Recognizing the ’84 Detroit Tigers

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In my lifetime, the Detroit Tigers have been to four World Series—‘68, ‘84, ‘06 and ‘12– and I have been fortunate to attend three of them.

The only one I missed was ’84.

I was living and working in another city and therefore, was unable to attend.

Yet, a week after the Tigers beat San Diego, I flew back to Detroit, drove down to the legendary “Corner” at Michigan and Trumbull and sat outside Tiger Stadium for my personal celebration.  While sitting there, I recalled imagining the scene the night Tigers won the series.

Why?

Because I just had to.  I had to be there for my team and celebrate the city’s latest championship.

When I went back to Minneapolis, I proudly walked around town wearing a Tigers jacket with the Old English “D” prominently displayed.

Yes, the ‘68 team had a major role in healing the divisiveness of the city resulting from rebellious events a year before and while many called it the most important championship in Detroit’s fabled sports history.

I don’t disagree.

In fact, nearly fifty years later, I can still name every starter on that team.  From Horton to McLain, it was truly a special team and deserves its rightful place in this city’s sports lore.

But the ‘84 club was my generation’s team.  While a youngster in ‘68, I vaguely recall going to Tiger Stadium to watch the Tigers square off against St. Louis.  However, the ‘84 team was a full of players from my generation and I can recall the memories like it was yesterday.

It was a team led by the late, legendary Hall of Fame manager, Sparky Anderson, and anchored by newly-elected Hall of Famers, Alan Trammell and Jack Morris. They were elected by the Modern Era Baseball Committee on Sunday.

This team stole the heart of the city, and the nation, with its 35-5 start and virtually led the then AL East division “wire-to-wire” before winning the World Series in five games over the San Diego Padres.  The signature moment was Kirk Gibson’s famous home run over a tough reliever, Goose Gossage, to seal the deal at Tiger Stadium that set off a raucous celebration.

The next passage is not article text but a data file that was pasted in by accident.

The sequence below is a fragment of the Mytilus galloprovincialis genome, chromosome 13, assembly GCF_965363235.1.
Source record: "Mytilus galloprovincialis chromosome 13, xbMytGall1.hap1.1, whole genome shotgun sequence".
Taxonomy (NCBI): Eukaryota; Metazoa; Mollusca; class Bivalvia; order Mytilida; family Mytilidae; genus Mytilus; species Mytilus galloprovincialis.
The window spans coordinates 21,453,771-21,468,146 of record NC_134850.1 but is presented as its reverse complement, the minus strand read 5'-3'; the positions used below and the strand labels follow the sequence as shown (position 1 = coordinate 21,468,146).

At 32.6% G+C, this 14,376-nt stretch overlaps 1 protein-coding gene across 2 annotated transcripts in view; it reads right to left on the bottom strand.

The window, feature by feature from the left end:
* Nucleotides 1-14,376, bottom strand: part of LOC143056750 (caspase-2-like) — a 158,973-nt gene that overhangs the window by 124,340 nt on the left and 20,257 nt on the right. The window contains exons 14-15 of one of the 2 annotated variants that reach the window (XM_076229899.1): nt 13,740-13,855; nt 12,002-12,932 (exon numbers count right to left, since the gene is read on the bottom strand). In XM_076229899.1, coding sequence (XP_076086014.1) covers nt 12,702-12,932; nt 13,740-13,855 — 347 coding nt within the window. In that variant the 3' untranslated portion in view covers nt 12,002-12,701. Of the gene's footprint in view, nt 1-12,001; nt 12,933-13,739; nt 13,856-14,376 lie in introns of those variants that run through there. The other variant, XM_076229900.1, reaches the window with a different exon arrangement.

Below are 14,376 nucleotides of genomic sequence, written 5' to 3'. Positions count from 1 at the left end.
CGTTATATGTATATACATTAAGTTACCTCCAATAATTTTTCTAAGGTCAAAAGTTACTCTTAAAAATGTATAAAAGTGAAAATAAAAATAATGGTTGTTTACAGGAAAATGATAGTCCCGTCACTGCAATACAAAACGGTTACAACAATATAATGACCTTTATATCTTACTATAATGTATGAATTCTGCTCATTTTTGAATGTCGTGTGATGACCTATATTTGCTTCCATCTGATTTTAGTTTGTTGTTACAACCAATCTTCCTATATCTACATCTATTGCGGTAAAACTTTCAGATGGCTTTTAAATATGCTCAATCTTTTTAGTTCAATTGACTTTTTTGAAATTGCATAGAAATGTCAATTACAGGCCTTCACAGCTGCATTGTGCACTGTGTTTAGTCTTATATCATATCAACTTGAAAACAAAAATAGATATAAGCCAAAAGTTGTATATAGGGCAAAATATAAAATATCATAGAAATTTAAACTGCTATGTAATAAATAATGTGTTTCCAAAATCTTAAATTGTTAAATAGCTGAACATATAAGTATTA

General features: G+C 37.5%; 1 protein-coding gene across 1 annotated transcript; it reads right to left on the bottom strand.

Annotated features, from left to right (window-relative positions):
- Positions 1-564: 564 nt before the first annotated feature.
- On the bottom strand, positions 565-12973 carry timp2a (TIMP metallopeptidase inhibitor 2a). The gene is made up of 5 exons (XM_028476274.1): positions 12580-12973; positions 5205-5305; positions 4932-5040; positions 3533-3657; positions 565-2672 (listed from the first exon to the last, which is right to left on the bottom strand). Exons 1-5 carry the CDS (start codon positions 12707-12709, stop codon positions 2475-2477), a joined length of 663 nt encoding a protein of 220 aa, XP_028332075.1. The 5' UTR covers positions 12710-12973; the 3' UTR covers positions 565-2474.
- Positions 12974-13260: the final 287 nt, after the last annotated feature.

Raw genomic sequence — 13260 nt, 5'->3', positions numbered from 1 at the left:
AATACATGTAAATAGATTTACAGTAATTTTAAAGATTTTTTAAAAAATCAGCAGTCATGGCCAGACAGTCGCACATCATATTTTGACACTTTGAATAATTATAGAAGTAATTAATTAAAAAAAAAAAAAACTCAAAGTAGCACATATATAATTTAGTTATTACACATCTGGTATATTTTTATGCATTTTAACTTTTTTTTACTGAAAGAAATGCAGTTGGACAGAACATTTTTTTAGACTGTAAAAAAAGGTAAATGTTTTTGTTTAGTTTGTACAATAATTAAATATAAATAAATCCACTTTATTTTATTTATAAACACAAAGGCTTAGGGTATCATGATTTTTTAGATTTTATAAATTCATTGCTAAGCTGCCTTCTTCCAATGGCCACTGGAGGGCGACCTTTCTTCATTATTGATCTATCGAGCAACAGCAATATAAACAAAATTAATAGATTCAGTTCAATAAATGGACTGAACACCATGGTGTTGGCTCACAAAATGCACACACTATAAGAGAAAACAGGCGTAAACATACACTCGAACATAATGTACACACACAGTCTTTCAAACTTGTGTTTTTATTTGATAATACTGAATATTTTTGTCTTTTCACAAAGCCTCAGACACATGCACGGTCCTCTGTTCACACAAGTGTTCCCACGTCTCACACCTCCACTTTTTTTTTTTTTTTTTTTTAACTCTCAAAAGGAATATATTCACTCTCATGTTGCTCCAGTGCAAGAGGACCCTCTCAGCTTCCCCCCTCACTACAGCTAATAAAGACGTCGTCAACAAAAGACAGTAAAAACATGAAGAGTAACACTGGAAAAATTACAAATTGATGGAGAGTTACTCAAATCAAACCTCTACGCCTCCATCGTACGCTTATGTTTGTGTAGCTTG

Trammell, along with the silky smooth second baseman and, hopefully, future Hall of Famer, “Sweet” Lou Whitaker as his keystone partner anchoring the middle, was as steady and smooth as they came.

Morris, the winningest pitcher during the ‘80s, was an intense hurler with an intimidating glare who wanted the ball at any point in time. Didn’t matter when or where, just give him the ball.

In fact, I was living in Chicago when Morris threw a “no hitter” against the White Sox in April, ‘84.  I listened to the game on Chicago radio but celebrated like I was at Comiskey Park, with other Detroit fans, after he got the final out.

Trammell was the spark plug as part of the engine.  While others on the team had more dramatic moments and flair, he was as consistent, cool and methodical.  On the diamond, he and Whitaker were so close and interconnected, many called them Tramaker because they came up from the minors and played virtually their entire careers together for the same team.

Yes, their last names became intertwined which is why so many hoped they would go into the Hall together.

Despite the team’s success, many believe the ‘84 team has been overlooked, but with Hall of Famers Anderson, Trammell and Morris, this Tiger team has finally earned its rightful place in baseball history.

And to me, the election of these two Tiger greats validates what we have all known all along, this team “restored the roar” in ‘84.

For that, thank you.

And, Bless you Boys!

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